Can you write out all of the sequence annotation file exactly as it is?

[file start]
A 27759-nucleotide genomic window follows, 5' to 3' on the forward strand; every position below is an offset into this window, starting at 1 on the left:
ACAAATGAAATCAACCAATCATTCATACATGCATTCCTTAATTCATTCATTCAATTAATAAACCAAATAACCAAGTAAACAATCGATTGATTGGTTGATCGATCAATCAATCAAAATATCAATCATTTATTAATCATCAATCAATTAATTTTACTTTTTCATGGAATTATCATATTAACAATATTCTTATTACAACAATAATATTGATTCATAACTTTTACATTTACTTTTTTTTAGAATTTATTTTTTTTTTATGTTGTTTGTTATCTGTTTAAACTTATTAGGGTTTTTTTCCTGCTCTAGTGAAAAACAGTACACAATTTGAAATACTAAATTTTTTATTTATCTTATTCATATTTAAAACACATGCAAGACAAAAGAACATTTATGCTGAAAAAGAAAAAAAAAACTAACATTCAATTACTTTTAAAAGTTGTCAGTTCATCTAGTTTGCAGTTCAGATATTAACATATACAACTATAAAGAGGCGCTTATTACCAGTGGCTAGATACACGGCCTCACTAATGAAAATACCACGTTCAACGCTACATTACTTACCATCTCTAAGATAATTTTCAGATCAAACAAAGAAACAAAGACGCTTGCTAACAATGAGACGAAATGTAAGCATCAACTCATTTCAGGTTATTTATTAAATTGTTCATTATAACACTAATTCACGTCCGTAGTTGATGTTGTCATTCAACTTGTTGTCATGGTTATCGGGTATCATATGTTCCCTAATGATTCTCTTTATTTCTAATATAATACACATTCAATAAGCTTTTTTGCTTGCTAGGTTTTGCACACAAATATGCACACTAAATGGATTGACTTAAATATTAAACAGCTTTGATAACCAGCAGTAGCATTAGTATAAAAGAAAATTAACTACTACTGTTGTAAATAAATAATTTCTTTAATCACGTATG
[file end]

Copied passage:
A 27759-nucleotide genomic window follows, 5' to 3' on the forward strand; every position below is an offset into this window, starting at 1 on the left:
ACAAATGAAATCAACCAATCATTCATACATGCATTCCTTAATTCATTCATTCAATTAATAAACCAAATAACCAAGTAAACAATCGATTGATTGGTTGATCGATCAATCAATCAAAATATCAATCATTTATTAATCATCAATCAATTAATTTTACTTTTTCATGGAATTATCATATTAACAATATTCTTATTACAACAATAATATTGATTCATAACTTTTACATTTACTTTTTTTTAGAATTTATTTTTTTTTTATGTTGTTTGTTATCTGTTTAAACTTATTAGGGTTTTTTTCCTGCTCTAGTGAAAAACAGTACACAATTTGAAATACTAAATTTTTTATTTATCTTATTCATATTTAAAACACATGCAAGACAAAAGAACATTTATGCTGAAAAAGAAAAAAAAAACTAACATTCAATTACTTTTAAAAGTTGTCAGTTCATCTAGTTTGCAGTTCAGATATTAACATATACAACTATAAAGAGGCGCTTATTACCAGTGGCTAGATACACGGCCTCACTAATGAAAATACCACGTTCAACGCTACATTACTTACCATCTCTAAGATAATTTTCAGATCAAACAAAGAAACAAAGACGCTTGCTAACAATGAGACGAAATGTAAGCATCAACTCATTTCAGGTTATTTATTAAATTGTTCATTATAACACTAATTCACGTCCGTAGTTGATGTTGTCATTCAACTTGTTGTCATGGTTATCGGGTATCATATGTTCCCTAATGATTCTCTTTATTTCTAATATAATACACATTCAATAAGCTTTTTTGCTTGCTAGGTTTTGCACACAAATATGCACACTAAATGGATTGACTTAAATATTAAACAGCTTTGATAACCAGCAGTAGCATTAGTATAAAAGAAAATTAACTACTACTGTTGTAAATAAATAATTTCTTTAATCACGTATG